December 15, 2014 4:49 PM EST

Last week, NASA’s interns produced a parody of Meghan Trainor’s “All About That Bass” entitled, naturally, “All About That Space.” This followed on the heels of a Star Wars-themed spin on Trainor’s hit entitled “All About That Base,” a family’s Thanksgiving feast set to “All About That Baste,” and a fishing-centric revision entitled “All About That Bass.” (The difference, this time, comes from shortening the “a” in “bass.”)

Enough. These videos are so popular — the “All About That Baste” video has racked up more than 4 million views since Thanksgiving — that it’s reasonable to fear that “Meghan Trainor parody video” is a legitimate genre, at least for a few more months. And yet “All About That Bass” is already a parody of itself. To make a video spoofing it is to miss the point.

To be clear, parodies of hit songs are usually not-great. But there are particular qualities about “All About That Bass” that make it both unusually appealing to the would-be parodist, and unusually insurmountable. That the structure of the hook features repeated emphasis on two common words with a lot of sound-alikes (“bass” and “treble”) encourages amateur songwriters to pick two new common words and go from there. No further thought, it’d seem, is really required before shooting can begin.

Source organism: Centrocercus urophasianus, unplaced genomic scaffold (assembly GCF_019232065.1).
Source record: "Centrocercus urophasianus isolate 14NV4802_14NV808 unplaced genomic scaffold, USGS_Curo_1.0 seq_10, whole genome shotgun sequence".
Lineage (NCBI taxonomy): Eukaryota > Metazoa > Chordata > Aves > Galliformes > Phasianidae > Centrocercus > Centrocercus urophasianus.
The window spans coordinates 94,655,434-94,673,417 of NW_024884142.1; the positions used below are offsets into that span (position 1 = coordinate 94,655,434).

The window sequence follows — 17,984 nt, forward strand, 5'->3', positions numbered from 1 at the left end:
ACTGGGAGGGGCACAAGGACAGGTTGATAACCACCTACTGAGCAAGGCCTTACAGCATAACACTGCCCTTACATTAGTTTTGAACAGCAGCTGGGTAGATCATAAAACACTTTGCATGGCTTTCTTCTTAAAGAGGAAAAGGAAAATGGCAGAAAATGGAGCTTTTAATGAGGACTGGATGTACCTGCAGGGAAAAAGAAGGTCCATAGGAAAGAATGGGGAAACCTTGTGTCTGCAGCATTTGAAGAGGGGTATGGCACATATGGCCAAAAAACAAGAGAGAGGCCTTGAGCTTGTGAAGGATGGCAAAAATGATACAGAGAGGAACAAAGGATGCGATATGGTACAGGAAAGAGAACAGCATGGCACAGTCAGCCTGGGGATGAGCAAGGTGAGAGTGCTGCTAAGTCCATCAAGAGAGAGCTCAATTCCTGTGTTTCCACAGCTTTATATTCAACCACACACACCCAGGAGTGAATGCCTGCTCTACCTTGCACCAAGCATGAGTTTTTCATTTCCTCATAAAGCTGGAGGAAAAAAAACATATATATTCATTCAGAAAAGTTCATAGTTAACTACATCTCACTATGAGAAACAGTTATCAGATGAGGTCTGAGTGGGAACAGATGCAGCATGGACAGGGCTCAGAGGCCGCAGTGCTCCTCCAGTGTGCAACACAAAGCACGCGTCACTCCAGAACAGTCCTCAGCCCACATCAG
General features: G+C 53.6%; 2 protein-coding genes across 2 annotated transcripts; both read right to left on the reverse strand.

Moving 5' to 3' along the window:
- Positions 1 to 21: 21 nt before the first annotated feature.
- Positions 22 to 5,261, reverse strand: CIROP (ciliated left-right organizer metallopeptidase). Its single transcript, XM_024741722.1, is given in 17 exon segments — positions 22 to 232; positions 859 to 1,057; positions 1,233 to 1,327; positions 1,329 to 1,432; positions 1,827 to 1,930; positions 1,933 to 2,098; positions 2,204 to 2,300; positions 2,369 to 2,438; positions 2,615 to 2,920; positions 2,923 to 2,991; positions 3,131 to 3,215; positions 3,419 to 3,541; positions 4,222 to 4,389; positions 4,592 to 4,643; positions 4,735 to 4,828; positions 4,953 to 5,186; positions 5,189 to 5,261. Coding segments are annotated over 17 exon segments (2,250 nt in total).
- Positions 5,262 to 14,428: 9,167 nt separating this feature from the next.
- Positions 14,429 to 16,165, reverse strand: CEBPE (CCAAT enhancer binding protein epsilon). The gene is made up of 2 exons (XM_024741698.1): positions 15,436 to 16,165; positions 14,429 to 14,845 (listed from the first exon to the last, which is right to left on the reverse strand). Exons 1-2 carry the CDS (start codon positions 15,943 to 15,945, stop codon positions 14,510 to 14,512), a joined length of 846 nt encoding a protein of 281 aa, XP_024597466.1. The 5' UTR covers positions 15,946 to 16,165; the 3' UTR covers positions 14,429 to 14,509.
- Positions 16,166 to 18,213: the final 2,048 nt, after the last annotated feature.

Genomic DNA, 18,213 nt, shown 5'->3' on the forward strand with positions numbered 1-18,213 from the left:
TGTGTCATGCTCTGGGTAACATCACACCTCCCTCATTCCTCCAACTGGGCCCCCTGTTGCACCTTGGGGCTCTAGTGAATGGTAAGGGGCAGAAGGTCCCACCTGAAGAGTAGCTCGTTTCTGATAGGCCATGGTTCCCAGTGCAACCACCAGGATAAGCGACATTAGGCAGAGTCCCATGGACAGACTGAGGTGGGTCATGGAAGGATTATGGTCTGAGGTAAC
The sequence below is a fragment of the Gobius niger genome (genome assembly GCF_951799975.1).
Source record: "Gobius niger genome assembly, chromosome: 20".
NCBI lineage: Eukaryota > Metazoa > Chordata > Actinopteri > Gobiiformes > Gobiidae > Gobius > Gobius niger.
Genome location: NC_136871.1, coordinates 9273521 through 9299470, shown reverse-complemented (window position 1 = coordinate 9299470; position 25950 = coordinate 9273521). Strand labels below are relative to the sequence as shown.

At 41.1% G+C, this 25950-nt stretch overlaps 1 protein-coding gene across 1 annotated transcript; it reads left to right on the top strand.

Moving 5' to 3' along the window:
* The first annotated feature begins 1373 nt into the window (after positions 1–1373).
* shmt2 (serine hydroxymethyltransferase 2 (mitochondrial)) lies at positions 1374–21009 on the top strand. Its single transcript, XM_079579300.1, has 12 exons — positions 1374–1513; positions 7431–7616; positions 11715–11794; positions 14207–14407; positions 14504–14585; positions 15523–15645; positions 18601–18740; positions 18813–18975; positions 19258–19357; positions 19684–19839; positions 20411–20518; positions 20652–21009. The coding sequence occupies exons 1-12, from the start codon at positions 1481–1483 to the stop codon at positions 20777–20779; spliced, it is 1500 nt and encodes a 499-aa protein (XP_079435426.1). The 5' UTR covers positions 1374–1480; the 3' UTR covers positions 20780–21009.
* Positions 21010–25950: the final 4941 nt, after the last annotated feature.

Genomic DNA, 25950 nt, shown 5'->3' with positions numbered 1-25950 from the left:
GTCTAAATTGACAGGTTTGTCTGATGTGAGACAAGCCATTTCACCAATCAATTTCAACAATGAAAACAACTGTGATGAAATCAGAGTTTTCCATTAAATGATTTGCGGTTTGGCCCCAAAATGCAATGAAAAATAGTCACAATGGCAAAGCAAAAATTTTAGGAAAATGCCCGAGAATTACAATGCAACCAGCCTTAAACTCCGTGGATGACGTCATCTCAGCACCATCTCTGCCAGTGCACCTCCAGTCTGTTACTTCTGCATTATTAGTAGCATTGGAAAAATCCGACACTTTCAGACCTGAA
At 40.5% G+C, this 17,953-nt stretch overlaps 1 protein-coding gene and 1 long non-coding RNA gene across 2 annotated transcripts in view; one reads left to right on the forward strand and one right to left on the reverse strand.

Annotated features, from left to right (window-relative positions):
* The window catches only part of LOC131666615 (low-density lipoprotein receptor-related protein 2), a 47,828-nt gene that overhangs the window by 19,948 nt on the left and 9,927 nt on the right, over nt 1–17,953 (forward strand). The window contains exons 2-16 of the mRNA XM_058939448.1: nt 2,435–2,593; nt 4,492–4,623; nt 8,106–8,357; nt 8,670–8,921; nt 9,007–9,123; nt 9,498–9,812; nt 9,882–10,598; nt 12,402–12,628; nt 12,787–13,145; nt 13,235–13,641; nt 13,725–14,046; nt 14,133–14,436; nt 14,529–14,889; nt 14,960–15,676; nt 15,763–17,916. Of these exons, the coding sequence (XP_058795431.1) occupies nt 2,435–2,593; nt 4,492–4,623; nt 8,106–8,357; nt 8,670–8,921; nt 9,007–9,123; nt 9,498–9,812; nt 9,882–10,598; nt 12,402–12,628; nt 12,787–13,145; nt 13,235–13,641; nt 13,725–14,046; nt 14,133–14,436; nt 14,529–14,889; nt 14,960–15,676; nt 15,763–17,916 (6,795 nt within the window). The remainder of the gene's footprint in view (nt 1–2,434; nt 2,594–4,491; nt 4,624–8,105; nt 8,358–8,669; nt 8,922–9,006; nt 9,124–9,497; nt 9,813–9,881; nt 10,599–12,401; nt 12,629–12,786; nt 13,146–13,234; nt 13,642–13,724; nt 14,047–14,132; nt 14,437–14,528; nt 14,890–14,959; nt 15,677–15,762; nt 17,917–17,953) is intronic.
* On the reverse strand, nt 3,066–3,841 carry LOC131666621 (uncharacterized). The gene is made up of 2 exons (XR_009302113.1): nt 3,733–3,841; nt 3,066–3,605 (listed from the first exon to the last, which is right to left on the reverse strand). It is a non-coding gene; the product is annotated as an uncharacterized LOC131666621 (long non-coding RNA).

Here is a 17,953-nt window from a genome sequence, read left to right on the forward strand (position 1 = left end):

Except the very reason “All About That Bass” seems parody-ready is also why its parodies are so irritating. Given the volume of words in the English language that can be substituted for “bass” and “treble” in the song’s hook, and the number of things it can seem “pretty clear” one is not in the first verse, and so on, the parody must justify its existence with an unusually high level of wit. A parody of something technically complex can get by on sheer audacity alone; “Bass,” so uncomplicated that it’s basically a nursery rhyme set to music, lends itself easily to rewritings, but those rewritings are deeply unrewarding. Oh, right, the listener thinks. I guess “space” does rhyme with “bass.”

Then there’s the matter of particular technical qualities of “Bass.” The song works, if it does at all, because of Trainor’s impassioned delivery. She’s not an Adele-caliber vocalist, but, to her credit, she delivers each line with unabashed energy. Because the structure of the song is so ploddingly by-the-numbers, anything less of a Trainorian effort will make the singer sound as if they’re being forced to perform against their will.

Similarly, to change the subject matter from Trainor’s tricky tightrope walk (mocking “skinny bitches” while still urging body positivity for all) necessitates replacing it with something equally complex. Given the wild popularity of “Bass,” it’s very easy to assume that just swapping out words will make for a song that’s interesting and coherent. But the parodies take something at least interesting for a single listen and make it into a list of words used in Star Wars or bass fishing.

There’s an argument to be made that to parody “All About That Bass” is to elide its central point about body-positivity, silencing Trainor, but the ersatz Trainor videos out there aren’t offensive. They’re just trite. Listeners have spent enough time with “Bass” to write their own version, but completely misunderstand why the song worked. They should leave the Meghan Trainor parodies to the person who parodies Meghan Trainor better than anyone: Meghan Trainor.

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